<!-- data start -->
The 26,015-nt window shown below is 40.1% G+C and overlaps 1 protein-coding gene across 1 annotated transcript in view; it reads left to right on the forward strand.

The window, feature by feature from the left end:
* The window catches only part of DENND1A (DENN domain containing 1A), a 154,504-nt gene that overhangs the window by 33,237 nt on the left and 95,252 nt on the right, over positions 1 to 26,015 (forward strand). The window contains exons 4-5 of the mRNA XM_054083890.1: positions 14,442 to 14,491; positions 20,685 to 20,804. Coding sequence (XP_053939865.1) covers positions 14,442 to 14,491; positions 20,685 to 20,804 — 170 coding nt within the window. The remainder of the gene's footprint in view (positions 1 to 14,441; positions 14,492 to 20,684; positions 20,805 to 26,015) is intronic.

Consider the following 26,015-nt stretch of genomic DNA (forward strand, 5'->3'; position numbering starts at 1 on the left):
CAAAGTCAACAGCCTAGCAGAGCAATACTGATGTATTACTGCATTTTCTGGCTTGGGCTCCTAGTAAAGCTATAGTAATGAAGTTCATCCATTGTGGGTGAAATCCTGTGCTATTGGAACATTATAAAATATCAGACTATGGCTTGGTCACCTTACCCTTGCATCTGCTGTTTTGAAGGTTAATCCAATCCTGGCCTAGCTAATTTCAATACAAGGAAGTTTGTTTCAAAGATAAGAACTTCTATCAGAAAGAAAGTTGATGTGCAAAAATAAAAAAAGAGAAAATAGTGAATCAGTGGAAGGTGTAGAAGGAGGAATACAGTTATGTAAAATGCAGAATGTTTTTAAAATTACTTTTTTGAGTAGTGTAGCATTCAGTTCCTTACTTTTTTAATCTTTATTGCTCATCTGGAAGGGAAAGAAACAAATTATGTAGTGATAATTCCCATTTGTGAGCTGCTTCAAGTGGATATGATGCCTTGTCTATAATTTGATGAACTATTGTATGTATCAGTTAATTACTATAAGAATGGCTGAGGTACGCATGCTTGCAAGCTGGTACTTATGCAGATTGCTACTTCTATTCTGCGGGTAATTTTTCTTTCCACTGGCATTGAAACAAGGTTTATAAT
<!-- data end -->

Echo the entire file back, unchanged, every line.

The 26,015-nt window shown below is 40.1% G+C and overlaps 1 protein-coding gene across 1 annotated transcript in view; it reads left to right on the forward strand.

The window, feature by feature from the left end:
* The window catches only part of DENND1A (DENN domain containing 1A), a 154,504-nt gene that overhangs the window by 33,237 nt on the left and 95,252 nt on the right, over positions 1 to 26,015 (forward strand). The window contains exons 4-5 of the mRNA XM_054083890.1: positions 14,442 to 14,491; positions 20,685 to 20,804. Coding sequence (XP_053939865.1) covers positions 14,442 to 14,491; positions 20,685 to 20,804 — 170 coding nt within the window. The remainder of the gene's footprint in view (positions 1 to 14,441; positions 14,492 to 20,684; positions 20,805 to 26,015) is intronic.

Consider the following 26,015-nt stretch of genomic DNA (forward strand, 5'->3'; position numbering starts at 1 on the left):
CAAAGTCAACAGCCTAGCAGAGCAATACTGATGTATTACTGCATTTTCTGGCTTGGGCTCCTAGTAAAGCTATAGTAATGAAGTTCATCCATTGTGGGTGAAATCCTGTGCTATTGGAACATTATAAAATATCAGACTATGGCTTGGTCACCTTACCCTTGCATCTGCTGTTTTGAAGGTTAATCCAATCCTGGCCTAGCTAATTTCAATACAAGGAAGTTTGTTTCAAAGATAAGAACTTCTATCAGAAAGAAAGTTGATGTGCAAAAATAAAAAAAGAGAAAATAGTGAATCAGTGGAAGGTGTAGAAGGAGGAATACAGTTATGTAAAATGCAGAATGTTTTTAAAATTACTTTTTTGAGTAGTGTAGCATTCAGTTCCTTACTTTTTTAATCTTTATTGCTCATCTGGAAGGGAAAGAAACAAATTATGTAGTGATAATTCCCATTTGTGAGCTGCTTCAAGTGGATATGATGCCTTGTCTATAATTTGATGAACTATTGTATGTATCAGTTAATTACTATAAGAATGGCTGAGGTACGCATGCTTGCAAGCTGGTACTTATGCAGATTGCTACTTCTATTCTGCGGGTAATTTTTCTTTCCACTGGCATTGAAACAAGGTTTATAAT